Contrary to what I had said in the end of my last post, this will contain neither Colca descriptions nor photographs. This will touch on my retreat, and as the retreat mostly has to do with my mental goings-on, I'm not sure there will be another full post about it. Colca definitely needs its own, though, I think.
While I was on retreat with Brother Larry, Tania, and Alyssa, I had ample time to think. The tranquility that Pueblo Libre, a small village in the province of Ancash (just north of Lima) afforded us was truly premium stuff. Maybe 12 cars passed through the village a day, so we rarely heard car noise, never heard city noise, and the constant loudspeaker of fruit venders did not sound once. I've heard fruit venders shouting about Platanos (bananas and plantains) with their megaphones to make me want to give them a very concrete suggestion as to where they ought to put their platanos.
So there weren't noises to distract nor megaphones to test my fragile charity. Additionally, the scenery is unreal. Just google Caraz if you want a small taste of what I mean. The snow-topped mountains almost looked fake because the snow was just so perfectly shimmering in the sunlight. When there weren't clouds, the sky was a brilliant shade of blue that's deeper than you can get in a more connected setting: there's too much smog and the elevation isn't high enough. Here, the air is crystal clear, the humidity does not irritate, and the sky gets to such a deep cerulean hue that you may think you're approaching the outer layers of the atmosphere. The flowers are lovely, the smell is refreshing, the people are beyond incredible, and while we had our doubts about the house when we first arrived, we concluded that Hermano Hugo knew beyond a shadow of a doubt what he was doing when he recommended that we went there.
So what did I do with this time? I reflected on the questions posed, obviously, but I also had ample time to go on my own reflective adventures.
The craziest one: contemplating silence. What is silence? Is it the absence of noise? We use it that way, but what other connotation is there? One definition involves stillness. When I think of stillness, I don't think of just things being immobile or in suspended animation or paused. There is a peace and a tranquility that I associate with the word that I lose when I make it synonymous with "muteness."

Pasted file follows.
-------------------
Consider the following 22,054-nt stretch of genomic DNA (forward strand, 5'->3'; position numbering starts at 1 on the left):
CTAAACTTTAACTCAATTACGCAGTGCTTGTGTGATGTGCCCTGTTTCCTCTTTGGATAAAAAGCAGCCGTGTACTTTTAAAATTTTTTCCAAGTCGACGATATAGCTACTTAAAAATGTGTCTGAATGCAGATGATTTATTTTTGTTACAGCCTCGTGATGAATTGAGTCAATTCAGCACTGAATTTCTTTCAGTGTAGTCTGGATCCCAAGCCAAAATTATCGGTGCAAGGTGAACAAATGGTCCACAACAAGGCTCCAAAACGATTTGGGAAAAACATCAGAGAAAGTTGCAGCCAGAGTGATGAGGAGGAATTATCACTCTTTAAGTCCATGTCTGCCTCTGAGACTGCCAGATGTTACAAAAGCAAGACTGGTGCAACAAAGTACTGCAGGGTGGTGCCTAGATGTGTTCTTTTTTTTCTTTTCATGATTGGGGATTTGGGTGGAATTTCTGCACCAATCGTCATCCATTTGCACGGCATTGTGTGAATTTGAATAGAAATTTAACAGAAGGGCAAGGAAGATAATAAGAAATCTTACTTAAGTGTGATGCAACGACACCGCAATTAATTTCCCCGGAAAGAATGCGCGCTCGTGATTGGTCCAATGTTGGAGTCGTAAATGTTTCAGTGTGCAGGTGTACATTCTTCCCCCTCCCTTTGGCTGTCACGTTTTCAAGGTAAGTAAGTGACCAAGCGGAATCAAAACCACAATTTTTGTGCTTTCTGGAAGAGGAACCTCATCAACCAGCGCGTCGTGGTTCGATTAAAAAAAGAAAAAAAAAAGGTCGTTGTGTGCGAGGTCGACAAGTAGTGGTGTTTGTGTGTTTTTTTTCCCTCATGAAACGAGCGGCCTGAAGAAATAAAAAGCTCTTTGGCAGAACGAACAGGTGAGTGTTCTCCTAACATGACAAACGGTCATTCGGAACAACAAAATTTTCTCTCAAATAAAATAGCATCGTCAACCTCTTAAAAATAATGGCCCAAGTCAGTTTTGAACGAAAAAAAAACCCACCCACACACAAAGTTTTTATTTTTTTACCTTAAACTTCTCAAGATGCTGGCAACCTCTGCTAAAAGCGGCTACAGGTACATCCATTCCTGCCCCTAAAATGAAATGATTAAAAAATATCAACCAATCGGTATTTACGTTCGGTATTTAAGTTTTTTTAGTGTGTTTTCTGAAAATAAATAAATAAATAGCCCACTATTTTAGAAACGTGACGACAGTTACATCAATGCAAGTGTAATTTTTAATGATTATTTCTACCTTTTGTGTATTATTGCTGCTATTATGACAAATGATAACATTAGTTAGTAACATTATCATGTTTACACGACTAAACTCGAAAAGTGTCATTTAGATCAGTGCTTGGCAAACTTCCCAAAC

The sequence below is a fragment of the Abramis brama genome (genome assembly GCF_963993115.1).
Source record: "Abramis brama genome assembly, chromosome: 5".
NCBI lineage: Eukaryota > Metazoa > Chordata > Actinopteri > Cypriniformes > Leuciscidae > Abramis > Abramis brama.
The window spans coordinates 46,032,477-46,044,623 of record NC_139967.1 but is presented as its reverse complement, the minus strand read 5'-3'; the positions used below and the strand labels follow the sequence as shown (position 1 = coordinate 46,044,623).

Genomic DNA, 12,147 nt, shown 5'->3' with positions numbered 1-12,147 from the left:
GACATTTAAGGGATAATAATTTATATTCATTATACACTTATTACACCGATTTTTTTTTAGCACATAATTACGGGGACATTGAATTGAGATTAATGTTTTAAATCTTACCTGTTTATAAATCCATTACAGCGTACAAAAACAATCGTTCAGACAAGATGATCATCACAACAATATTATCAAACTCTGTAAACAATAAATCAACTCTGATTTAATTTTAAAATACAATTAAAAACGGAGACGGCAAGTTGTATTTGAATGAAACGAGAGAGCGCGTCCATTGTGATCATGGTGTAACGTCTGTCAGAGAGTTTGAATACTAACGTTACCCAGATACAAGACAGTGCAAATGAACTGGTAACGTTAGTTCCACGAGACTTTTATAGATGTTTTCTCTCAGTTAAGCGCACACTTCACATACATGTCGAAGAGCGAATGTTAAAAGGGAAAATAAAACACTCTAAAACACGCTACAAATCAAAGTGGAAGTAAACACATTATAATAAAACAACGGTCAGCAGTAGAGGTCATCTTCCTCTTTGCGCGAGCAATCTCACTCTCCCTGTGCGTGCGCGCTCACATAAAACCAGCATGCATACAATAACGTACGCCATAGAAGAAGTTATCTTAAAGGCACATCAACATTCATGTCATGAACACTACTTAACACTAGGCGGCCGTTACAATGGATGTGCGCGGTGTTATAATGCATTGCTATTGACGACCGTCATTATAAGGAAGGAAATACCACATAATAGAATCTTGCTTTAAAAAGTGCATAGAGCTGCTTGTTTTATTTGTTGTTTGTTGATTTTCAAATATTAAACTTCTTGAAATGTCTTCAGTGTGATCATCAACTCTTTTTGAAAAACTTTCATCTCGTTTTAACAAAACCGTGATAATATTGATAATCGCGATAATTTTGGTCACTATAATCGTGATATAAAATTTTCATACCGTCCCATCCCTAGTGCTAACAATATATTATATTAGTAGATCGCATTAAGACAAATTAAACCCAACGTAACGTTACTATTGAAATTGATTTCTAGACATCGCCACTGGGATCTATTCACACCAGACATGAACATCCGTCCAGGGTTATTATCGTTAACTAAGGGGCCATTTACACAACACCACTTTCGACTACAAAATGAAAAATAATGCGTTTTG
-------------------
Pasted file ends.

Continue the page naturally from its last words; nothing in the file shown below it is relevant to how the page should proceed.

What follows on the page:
As I wondered about this, I realized what a lack of silence there is in my life. I fill it with music, I fill it with thought, I fll it with conversations and seeking others, and none of these things are bad in and of themselves, but one can add too much to the pot. I used to get mad when priests would talk about Ipods and cell phones and email and facebook and goodness knows what other newfangled things young people (22 and already feeling old) use. There was a part of me that thought, "Gosh, stop harping on it!" I don't think that the priests actually talked about them all that much, but the fact that the theme was always the same probably irked me, because one of my flaws is that if I feel that I sufficiently know something, I don't want to be retold or treated as if I knew nothing on the subject. I'm quiet about it (usually), but I'm fairly arrogant and hate having what I think I know to be true challenged.
Anyway, silence. Really, back in the states, could I have gone a week without texting somebody? Calling people? Checking my messages? Doing compulsive email checks? I know I certainly did not immediately equate being alone as a desirable thing; perhaps others considered the situation in a similar way. Is it that I don't like to be alone? Is it that I feel like I'm somehow less of a person if I'm not intentionally doing something more active? Am I afraid of silence?
Why would I be afraid of silence? Possibly because when silence arrives, it grows. It can be peaceful, but when people go and go and go and go and suddenly come to a halt, and every excuse they have given for every little thing falls silent, when a million protests and rationalizations and qualms and explanations and justifications lose their voice, silence plays tyrant. People talk about justice being blind. I think that truth might be silent. Enough time in silence, the truth wells up and becomes indomitable, unignorable, insistent. It's amazing and humbling to all of a sudden realize, "Oh. Duh." It's painful to face a next step that involves sacrifice or putting oneself on the line or taking control of one's fears. It's disconcerting to see how every defense one might make crumbles like sand castles when the truth stares one in the face.
With silence, with ears to listen and eyes to see, a heart open to being filled, many of the modern-day complications we make for ourselves can dissolve. Of course, that requires silence. I had a taste of it. And I want more.
So my resolutions this New Year: Cultivate silence and work on praying rather than just thinking. I'd also like a 6-pack, but that falls a little bit more under the "vanity" category.
Of course, after saying I want to pray more than think, I spent a good 30 minutes today figuring out a syllogistic apology to "It is in giving that we receive" and its connection to the Communion of Saints and "Whosoever seeks to save his life shall lose it, and he who loses his life for my sake shall save it," and "I live no longer I, but Christ in me." Me? Cerebral? What?
Oh, and the apology makes no sense. Not that any of us were surprised. I think that is all that I've got. I'm going to go for a run and work on repairing the elevator that runs between my head and my heart. Pax, all.